Am I a Terrorist?

The UK’s Terrorism Act 2006 makes it an offence to:

(a) distribute or circulate a terrorist publication;
(b) give, sell or lend such a publication;
(c) offer such a publication for sale or loan;
(d) provide a service to others that enables them to obtain, read, listen to or look at such a publication, or to acquire it by means of a gift, sale or loan;
(e) transmits the contents of such a publication electronically; or
(f) have such a publication in his possession with a view to its becoming the subject of conduct falling within any of paragraphs (a) to (e).

This is almost certainly the reason that the British Library has decided against including Taliban documents within its archives, as reported by Al Jazeera.  Despite the Library believing there is a clear academic value in these documents, it has engaged in an act of self-censorship over fear of prosecution, whether for itself or for researchers accessing these documents.

This is a problem.  I have always known vaguely that the UK’s anti-terrorism laws, introduced during Tony Blair’s Labour government following the 9/11 attacks and subsequently strengthened since, are stringent and widespread.  I have only examined the law in depth, however, after being alerted to it by that Al Jazeera article.  It also brought my attention to the case of Rizwaan Sabir, who writes here of being arrested in 2008 as a masters student for downloading a document titled ‘An Al-Qaeda Training Manual’ from the US Department of Justice website to aid his research.  The case against him collapsed and he was rightfully granted compensation, but this case highlights the how these laws are open to abuse.  I have no doubt that similar instances have since occurred.

I’m beginning to wonder whether I myself might even have accessed documents for research purposes which would come under suspicion.  Earlier this year I wrote an essay for a Middle-Eastern History undergraduate course at university in which I examined the Islamic State’s development in the context of historical jihadi movements.  To do so, I cited official IS press releases in order to provide evidence of the group’s ideology.  Is this an act of terrorism?  What if I were to have gone further and explored more jihadi works – say, of Abu Muhammad al-Maqdisi, a leading jihadi theorist who has influenced many movements in Iraq during the last decade?  I would be reading these sources purely out of academic interest with no intention of becoming a jihadi myself.  Would that be an act of terrorism?

Let’s go even broader.  I have a downloaded copy of The Communist Manifesto on my phone I’m reading through out of historical and ideological interest.  Is that terrorism?  For another university essay last year, I consulted a copy of Mein Kampf to gain an insight into National Socialist ideology.  Was that terrorism?  Under UK law, certainly not – these documents, even Mein Kampf, are understood to have academic value.  So it’s clear that, in the UK, ‘terrorist documents’ can be narrowed down generally to those which espouse violent Islamism.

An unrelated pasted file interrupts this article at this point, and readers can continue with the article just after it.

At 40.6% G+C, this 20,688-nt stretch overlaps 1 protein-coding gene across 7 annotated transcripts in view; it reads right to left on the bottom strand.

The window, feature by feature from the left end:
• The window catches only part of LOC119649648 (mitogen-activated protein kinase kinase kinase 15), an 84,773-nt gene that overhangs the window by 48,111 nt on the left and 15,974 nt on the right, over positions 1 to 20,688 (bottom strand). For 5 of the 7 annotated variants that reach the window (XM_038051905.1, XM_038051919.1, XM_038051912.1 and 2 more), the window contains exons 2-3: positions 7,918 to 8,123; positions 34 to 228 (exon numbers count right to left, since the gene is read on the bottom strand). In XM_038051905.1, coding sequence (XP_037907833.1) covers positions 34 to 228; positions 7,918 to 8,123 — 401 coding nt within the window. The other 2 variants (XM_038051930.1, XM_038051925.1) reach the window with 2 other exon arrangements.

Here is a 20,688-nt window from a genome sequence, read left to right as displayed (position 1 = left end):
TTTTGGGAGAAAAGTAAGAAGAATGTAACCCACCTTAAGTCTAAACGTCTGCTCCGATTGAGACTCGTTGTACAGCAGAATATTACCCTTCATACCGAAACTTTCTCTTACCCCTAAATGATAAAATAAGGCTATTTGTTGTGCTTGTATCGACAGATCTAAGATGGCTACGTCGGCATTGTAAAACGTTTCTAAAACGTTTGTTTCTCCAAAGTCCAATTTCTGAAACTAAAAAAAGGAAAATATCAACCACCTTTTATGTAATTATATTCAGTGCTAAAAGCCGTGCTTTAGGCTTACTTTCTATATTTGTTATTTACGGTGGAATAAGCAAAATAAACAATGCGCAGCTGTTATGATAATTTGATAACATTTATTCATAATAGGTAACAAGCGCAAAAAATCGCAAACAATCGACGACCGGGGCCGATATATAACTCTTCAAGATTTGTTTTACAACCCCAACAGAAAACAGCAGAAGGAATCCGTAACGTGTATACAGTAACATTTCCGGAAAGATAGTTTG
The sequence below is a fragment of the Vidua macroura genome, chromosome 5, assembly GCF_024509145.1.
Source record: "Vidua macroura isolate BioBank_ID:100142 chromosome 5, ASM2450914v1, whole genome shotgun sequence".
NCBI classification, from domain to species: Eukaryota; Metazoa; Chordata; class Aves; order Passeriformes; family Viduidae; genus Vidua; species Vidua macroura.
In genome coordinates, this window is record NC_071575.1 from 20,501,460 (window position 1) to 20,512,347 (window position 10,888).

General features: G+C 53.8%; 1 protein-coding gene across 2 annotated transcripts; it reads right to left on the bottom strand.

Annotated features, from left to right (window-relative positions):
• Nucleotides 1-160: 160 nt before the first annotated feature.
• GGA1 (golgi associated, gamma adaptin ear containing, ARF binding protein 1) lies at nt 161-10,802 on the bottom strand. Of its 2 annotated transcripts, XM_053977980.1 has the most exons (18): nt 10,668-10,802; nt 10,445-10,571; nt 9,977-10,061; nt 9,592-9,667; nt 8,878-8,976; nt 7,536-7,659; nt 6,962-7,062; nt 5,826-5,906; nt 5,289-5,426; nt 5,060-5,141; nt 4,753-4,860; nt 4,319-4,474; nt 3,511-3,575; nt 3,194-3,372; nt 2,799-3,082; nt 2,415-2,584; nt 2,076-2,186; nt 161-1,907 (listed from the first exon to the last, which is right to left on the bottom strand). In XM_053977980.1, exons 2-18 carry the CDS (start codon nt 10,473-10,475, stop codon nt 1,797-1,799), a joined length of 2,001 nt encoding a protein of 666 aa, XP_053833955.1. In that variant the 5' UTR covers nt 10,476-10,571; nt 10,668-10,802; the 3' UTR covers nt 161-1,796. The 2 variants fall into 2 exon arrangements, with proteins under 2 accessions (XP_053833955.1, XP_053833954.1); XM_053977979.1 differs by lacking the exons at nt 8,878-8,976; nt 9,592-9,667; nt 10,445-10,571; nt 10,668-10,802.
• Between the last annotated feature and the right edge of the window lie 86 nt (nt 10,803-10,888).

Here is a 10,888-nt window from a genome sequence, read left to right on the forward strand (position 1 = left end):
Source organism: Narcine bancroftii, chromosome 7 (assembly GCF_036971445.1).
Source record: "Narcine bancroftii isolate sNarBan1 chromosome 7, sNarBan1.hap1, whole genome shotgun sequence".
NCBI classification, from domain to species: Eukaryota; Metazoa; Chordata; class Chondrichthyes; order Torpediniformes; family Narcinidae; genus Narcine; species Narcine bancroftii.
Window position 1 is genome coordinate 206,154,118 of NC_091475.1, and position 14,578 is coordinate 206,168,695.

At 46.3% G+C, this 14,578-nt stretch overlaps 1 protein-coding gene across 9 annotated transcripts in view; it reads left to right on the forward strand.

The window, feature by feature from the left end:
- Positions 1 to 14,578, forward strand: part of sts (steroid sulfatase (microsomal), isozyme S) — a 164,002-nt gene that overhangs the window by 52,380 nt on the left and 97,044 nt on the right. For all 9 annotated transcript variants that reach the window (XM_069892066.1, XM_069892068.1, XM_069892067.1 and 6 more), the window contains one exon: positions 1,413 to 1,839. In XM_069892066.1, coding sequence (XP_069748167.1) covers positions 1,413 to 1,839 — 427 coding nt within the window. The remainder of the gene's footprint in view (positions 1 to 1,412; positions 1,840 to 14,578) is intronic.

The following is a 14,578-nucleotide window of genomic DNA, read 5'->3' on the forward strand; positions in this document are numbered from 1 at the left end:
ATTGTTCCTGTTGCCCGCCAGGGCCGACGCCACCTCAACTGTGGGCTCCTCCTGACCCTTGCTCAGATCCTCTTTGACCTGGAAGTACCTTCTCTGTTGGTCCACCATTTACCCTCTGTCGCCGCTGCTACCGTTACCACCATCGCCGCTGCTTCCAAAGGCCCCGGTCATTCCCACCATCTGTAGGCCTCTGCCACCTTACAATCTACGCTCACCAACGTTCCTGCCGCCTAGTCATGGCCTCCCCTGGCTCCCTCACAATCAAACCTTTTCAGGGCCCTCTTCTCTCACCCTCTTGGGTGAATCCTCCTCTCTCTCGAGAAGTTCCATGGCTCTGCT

Of course, as Sabir mentions in his article, there’s a strong element of ‘racial discrimination’ here.  As a white British citizen with no Muslim or Middle-Eastern ancestry, it is likely that I could get away with accessing jihadi documents for the purpose of academic research as I don’t fit the profile of an Islamist terrorist.  Indeed, in the unlikely event I would be charged, I’d be protected under the Terrorism Act which states that individuals charged can be defended if:

(a) the statement neither expressed his views nor had his endorsement (whether by virtue of section 3 or otherwise); and
(b) that it was clear, in all the circumstances of the statement’s publication, that it did not express his views and (apart from the possibility of his having been given and failed to comply with a notice under subsection (3) of that section) did not have his endorsement.

I imagine this is what protected Sabir, as well as the fact he accessed the documents from the US government.  I would hope this clause has protected most people who have been charged with terrorism for conducting legitimate academic research.  Nevertheless, as the British Library has demonstrated, the legislation is still effective in creating an atmosphere where self-censorship is widely practiced, which cannot be healthy for academia.  If the UK is to maintain its reputation for academic freedom and world-class research, this problem needs to be tackled.

Criticism of the Terrorism Act (2000)

I’d like to add my voice to the rapidly spreading condemnation of the UK border agency’s decision to detain David Miranda for 9 hours at Heathrow Airport.  For those who don’t know, Miranda is the partner of Glenn Greenwald, the journalist who has published leaks made by US whistleblower Edward Snowden.  He was detained whilst en-route from Germany to Brazil, where he and Greenwald live together.  He was interrogated about his intentions and possessions, stripped of his laptop, mobile phone, DVDs and other items and forced to divulge passwords.  He was told that to resist would mean imprisonment.  Speaking to the BBC, he described the way he had been violated as feeling “naked in front of a crowd.”

The legislation that allowed this is Schedule 7 of the Terrorism Act (2000).  It makes legal the temporary detention of a person who: